Thursday, August 2, 2007


We are surrounded by people trying to set guilt traps for us. It’s up to us to dodge them!

Vinita Dawra Nangia

Ever heard someone say they have no regrets in life – and been envious of them? How can that be? You smile and choose to take the declaration with a pinch of salt. Because, more often than not, most of us are riddled with some guilt or the other.

We are conditioned to operate under a cloud of guilt right from childhood, when it is used as a tool to make kids conform. When a child doesn’t fall in line, he is treated to a mix of guilt, shame and blame that tends to stick for life, even without his being aware of it.

We feel guilty about not doing something, then guilty for doing it; we feel guilty for eating, for spending, for not being punctual, for thinking of ourselves first, for having fun, for loving, for hating, for indulging; we feel guilty for being guilty – sometimes even for being alive, for heaven’s sake!

Things came to a head when realization struck one day that even as a senior professional, a wife and a mother, I would find myself referring to my parents’ set of dos and don’ts and attempting to conform to their image of a good girl, daughter, wife and mother!

Struck by the “disease to please”, most of my decisions would be based on what others around expected from me, so as not to disappoint, hurt or upset anyone. In the process, I was being stifled, with no breathing space. I didn’t want to be a “good girl, wife, daughter or mother”; I just wanted to be me – good or bad – and be comfortable within my skin.

Talking to friends, I realized I wasn’t the only one going through this struggle and seeking to connect with my true self. We are all surrounded by people who are forever trying to control us, judge us and make us feel guilty about who we are and what we do.

That’s the trap we fall into. It doesn’t take long to understand the motives of those who try to make you feel guilty – they exert control through guilt; often they are trying to hide their own inadequacies. Sometimes however, when they love you, they could just be trying to save you from what they consider the folly of your actions.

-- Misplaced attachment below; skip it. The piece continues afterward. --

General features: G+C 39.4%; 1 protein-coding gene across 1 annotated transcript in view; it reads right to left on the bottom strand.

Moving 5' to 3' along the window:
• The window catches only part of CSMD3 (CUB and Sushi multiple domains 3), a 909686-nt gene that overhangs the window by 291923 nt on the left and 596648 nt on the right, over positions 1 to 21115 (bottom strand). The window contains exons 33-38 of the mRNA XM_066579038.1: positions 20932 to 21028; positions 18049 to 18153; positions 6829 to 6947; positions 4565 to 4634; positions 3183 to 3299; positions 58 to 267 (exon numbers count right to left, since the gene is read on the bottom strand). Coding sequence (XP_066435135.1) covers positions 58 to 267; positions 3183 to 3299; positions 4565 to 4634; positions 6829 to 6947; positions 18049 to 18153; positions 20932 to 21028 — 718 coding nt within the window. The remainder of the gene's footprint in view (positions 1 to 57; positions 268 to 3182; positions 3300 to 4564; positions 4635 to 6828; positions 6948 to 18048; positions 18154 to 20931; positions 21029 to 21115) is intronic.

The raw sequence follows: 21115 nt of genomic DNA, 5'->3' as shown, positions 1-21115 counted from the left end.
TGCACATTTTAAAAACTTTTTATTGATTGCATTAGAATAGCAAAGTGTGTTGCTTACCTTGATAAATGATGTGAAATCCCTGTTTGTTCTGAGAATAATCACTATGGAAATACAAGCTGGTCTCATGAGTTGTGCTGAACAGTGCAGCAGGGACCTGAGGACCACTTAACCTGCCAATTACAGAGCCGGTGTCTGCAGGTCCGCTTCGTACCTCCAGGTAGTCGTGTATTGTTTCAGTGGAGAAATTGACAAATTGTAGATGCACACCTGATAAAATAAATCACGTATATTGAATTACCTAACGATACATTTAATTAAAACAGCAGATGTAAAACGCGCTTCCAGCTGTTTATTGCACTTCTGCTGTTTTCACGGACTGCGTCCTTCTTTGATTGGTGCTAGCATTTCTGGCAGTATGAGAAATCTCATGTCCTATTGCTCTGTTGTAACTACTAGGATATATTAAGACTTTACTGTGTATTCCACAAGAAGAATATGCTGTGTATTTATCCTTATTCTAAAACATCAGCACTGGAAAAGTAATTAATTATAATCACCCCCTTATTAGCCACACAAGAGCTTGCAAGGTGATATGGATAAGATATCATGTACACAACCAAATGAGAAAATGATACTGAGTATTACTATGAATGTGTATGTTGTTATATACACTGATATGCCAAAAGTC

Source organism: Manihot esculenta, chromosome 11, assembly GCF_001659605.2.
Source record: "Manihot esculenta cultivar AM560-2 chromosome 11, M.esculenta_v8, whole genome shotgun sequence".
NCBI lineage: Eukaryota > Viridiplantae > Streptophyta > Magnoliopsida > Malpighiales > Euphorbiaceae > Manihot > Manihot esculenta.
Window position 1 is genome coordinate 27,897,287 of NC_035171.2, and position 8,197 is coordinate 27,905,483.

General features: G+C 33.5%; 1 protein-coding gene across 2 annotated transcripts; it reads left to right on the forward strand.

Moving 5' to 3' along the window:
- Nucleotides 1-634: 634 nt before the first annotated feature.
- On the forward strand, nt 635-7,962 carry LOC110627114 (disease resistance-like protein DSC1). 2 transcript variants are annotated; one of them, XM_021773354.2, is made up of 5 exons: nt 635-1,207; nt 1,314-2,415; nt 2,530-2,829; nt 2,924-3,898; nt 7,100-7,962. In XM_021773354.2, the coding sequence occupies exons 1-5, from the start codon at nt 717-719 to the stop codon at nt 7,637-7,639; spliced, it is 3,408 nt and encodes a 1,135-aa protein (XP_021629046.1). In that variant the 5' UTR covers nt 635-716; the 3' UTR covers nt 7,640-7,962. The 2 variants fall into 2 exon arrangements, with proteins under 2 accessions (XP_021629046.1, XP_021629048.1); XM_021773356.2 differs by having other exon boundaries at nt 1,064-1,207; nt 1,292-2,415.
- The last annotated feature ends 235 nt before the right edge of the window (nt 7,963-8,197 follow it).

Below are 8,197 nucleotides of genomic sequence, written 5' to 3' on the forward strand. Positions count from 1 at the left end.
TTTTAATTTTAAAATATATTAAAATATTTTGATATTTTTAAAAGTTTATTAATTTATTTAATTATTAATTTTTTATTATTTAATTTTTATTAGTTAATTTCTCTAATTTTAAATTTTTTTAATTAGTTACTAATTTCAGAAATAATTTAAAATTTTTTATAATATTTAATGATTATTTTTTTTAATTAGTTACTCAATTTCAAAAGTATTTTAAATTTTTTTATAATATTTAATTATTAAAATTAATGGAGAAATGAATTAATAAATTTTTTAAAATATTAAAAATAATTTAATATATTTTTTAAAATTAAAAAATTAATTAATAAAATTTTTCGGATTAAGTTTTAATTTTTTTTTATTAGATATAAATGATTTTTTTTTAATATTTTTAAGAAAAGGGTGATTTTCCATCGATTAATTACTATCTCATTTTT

Psychologically, “feeling guilty” is not an emotion; it’s very much a conditioned response. It’s more mental than emotional and exhausts a lot of energy. Once you realize that it’s a negativity that can be done away with, you start discovering how often and for what ridiculous things you have been allowing yourself to suffer guilt.

Sometimes I find myself feeling guilty for cooking green vegetables when my kids complain about not having had enough pizzas and burgers lately! That is, till I pull myself up short!! My mom and husband could send me into paroxysms of guilt with one well-directed look, till I knew better! Mothers, husbands and children – all of them are adept at setting up guilt traps; it’s you who has to learn the art of dodging the same! To learn to have your own firm set of rights and wrongs; your own code of ethics.

I wouldn’t go so far as to say here are no absolute “rights” and “wrongs” – because there are, and yet in many cases, the context decides what is right for you. And, so long as you know your limits and are not hurting anyone in the bargain, you should go by what you think is right. Most people in the West live by the theory of moral relativity, that is, what is right for one person may not be so for another. However, if taken to an extreme, such an attitude could prove to be dangerous because you can actually argue anything into favouring you!

So, one has to tread a fine line and ensure that so long as we are following the broad laws of absolute morality and laws of the land, rest of what we do is really our business. And so, I’m not really answerable to anyone but to myself; so long as I know what I’m doing or saying is right and doesn’t harm anyone, why should anyone be allowed to make me feel guilty?

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